In the second play, Eldard plays a nameless businessman who's lured a stranger into a cheap hotel room to hear his confession. The businessman speaks in clichis and unctuous smiles. He could be one of Chad's associates in "In the Company of Men," casually trashing "affirmative-action nonsense" and "that feminist stuff." He sweats insincerity. He was, he tells us, steeped in the small drama of middle-management office politics when his baby died. We don't like him, but he plays us for our sympathy and draws us further into his story. Even if we don't trust him, we feel sorry for him.

In the third play, Flockhart and Rudd play Sue and John, a beautiful young couple from Boston University recounting a fly-by-night road trip with their friends to a stylish party in Manhattan. They're vibrant and giddy when telling their tale. By this time, we know we're being mocked for our easy allegiances, but the tale unfolds so gracefully that we buy into it anyway. We like them just because, well, they're so damn congenial and they look great in their party clothes. Later, while the girls sleep off the party, John and his buddies lure a gay man into a Central Park bathroom and beat him bloody.

The interesting thing about LaBute is that he doesn't use irony lightly. All three plays end with crushing ironic twists -- and not just the wink-wink variety, although there's plenty of that. He uses the device to insist everything we thought we knew is wrong.

(Warning: The rest of this paragraph contains serious spoilers that you should avoid if you plan to see the play.) In the first, Medea kills her boy, throwing a radio playing Billie Holiday into his bathtub. She imagines that the boy's death will overwhelm his father with grief. In the second, it turns out that Iphegenia killed his baby girl to earn a sympathy vote and save his job. In the third, John slips a gold ring off the gay man's finger as he lies unconscious on the bathroom floor. The next morning, Sue finds it glinting in her glass of water -- an anniversary present.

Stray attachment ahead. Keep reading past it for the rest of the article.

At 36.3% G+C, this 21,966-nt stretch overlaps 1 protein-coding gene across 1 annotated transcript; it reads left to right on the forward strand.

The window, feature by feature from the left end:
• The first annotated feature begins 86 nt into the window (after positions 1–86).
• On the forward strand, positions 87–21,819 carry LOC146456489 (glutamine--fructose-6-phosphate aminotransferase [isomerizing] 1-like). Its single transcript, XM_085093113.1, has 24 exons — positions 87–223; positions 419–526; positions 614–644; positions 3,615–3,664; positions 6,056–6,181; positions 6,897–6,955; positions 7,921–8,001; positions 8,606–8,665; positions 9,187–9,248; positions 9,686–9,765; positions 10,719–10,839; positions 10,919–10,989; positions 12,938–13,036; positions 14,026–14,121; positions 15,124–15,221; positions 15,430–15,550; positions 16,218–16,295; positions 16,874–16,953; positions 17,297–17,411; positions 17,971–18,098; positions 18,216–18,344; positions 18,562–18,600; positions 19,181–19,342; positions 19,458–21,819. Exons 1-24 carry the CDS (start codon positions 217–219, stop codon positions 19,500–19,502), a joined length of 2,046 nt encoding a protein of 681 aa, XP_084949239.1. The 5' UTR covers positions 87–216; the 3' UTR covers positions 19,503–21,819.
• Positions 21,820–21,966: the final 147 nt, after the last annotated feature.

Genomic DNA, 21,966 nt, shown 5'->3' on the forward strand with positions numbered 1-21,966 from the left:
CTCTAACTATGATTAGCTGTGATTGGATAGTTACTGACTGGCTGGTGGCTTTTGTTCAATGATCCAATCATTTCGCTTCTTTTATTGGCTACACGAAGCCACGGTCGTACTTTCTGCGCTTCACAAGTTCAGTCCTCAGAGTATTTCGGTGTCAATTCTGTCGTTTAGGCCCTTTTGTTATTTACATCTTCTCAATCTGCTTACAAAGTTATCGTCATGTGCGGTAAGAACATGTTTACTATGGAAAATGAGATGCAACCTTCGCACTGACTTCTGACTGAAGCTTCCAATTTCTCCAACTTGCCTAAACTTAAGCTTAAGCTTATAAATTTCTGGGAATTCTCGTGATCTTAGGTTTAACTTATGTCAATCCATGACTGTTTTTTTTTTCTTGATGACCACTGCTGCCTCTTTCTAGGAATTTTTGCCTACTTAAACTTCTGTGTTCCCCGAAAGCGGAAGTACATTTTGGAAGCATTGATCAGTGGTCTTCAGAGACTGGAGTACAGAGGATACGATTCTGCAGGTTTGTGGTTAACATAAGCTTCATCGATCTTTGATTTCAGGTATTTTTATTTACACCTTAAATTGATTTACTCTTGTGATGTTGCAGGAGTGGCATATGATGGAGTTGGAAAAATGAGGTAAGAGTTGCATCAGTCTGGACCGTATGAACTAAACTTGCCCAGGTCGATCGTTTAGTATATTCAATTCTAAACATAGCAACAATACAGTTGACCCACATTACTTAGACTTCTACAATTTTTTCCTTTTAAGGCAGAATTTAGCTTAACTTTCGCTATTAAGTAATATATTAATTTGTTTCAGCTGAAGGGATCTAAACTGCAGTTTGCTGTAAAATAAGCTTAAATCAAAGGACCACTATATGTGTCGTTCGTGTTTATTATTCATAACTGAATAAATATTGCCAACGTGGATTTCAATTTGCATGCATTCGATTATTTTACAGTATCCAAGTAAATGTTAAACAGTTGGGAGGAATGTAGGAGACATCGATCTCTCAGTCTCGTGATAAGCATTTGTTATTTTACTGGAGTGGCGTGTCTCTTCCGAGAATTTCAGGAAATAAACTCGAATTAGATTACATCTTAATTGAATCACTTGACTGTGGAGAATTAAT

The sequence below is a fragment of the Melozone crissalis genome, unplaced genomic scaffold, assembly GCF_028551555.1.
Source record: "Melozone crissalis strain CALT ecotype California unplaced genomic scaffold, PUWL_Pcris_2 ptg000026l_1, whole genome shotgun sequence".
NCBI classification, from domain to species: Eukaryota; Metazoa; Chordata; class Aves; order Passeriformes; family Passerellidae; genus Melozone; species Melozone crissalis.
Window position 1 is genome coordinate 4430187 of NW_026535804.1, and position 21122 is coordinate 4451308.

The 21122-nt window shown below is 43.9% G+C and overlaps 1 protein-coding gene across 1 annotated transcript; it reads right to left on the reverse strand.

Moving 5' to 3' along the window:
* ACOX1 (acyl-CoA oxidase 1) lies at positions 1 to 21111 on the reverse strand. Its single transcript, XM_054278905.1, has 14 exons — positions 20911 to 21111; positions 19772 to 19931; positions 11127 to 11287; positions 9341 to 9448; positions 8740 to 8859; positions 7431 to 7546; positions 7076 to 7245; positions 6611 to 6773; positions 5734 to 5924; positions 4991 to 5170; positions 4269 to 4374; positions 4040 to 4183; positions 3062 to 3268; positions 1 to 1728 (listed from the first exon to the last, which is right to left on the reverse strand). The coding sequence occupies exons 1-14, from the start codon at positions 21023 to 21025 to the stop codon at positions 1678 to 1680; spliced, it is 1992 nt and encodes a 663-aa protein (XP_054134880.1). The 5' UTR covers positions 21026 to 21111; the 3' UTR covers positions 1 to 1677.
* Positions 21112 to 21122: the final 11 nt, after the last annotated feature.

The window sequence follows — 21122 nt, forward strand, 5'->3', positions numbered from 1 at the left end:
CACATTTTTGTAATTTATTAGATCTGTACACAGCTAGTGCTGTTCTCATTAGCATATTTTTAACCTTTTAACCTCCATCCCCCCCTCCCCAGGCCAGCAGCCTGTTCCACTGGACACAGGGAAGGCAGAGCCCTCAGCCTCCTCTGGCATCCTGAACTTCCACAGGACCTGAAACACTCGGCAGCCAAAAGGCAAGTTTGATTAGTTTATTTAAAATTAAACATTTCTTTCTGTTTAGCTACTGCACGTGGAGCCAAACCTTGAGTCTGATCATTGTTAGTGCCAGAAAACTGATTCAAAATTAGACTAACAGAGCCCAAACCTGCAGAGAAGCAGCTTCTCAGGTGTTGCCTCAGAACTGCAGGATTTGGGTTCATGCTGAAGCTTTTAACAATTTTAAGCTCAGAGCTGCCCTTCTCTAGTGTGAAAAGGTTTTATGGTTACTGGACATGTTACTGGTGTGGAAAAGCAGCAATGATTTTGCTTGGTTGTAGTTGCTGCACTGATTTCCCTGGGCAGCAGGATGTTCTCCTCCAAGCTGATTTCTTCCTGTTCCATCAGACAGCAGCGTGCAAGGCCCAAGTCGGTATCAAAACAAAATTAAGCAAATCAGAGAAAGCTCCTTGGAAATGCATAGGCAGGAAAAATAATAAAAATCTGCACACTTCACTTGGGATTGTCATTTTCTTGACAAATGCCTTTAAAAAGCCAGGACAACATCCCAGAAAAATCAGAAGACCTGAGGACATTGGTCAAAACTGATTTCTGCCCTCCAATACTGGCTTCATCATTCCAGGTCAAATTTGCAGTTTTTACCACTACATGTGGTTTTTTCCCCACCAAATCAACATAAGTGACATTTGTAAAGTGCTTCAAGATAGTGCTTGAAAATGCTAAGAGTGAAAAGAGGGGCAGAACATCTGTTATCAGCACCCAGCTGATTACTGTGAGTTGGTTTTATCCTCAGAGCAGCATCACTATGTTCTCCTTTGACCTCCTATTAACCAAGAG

Medea and Iphegenia are motivated by villainy. John, it seems, is a bigot who
cracks, then feels relish instead of remorse. Medea and Iphegenia are both victims of sorts. John is pure privilege. The inconsistency isn't a flaw; it's the point. Some evil is dull and without motivation; some evil is avenging and fascinating. The world is out of whack and LaBute's characters respond to it with evil. It's more depressing that way.

If there's a flaw in "Bash," it's the writer's attack on Mormons. "Bash" is subtitled "Latterday Plays," and all of the characters are Mormon -- like LaBute, who graduated from Brigham Young University. They talk about going on missions. They drink water instead of wine. Maybe "Bash" is supposed to rip open the sunny, clean, all-American face of the religion, but their evil is wholly unrelated to the church's belief system. LaBute's characters could easily be Catholics or Jews or Christian Scientists -- any religion with a set of codes that seem bizarre to outsiders. If "Bash" were a movie, Mormons would probably rally against LaBute the way that some Catholics are already jumping up to protest Kevin Smith's still unreleased "Dogma." The thing is, they'd probably be justified. It's not that "Bash" shouldn't be seen, but it is offensive.

I don't like LaBute's work -- rather, I don't enjoy it -- but it strikes me as honest. There are few artists who are so guiltlessly ruthless. (Alexander Payne, who directed "Citizen Ruth" and "Election," is a peer and a notable exception.) And while it's easy not to like LaBute, it's difficult not to be affected by his films or this play. They don't evaporate when you leave the theater.

When LaBute made "In the Company of Men," he told Salon Arts & Entertainment that he was trying to make a film that people hadn't seen before. His statement is perfectly misleading. "In the Company of Men" was, of course, effective because most of us have seen such base behavior in others, if not ourselves, plenty of times. "Bash," then, creates a similarly self-flagellating experience for the audience. If we're there to hide from everyday evil, we're in the wrong place.

By Jeff Stark

Jeff Stark is the associate editor of Salon Arts and Entertainment.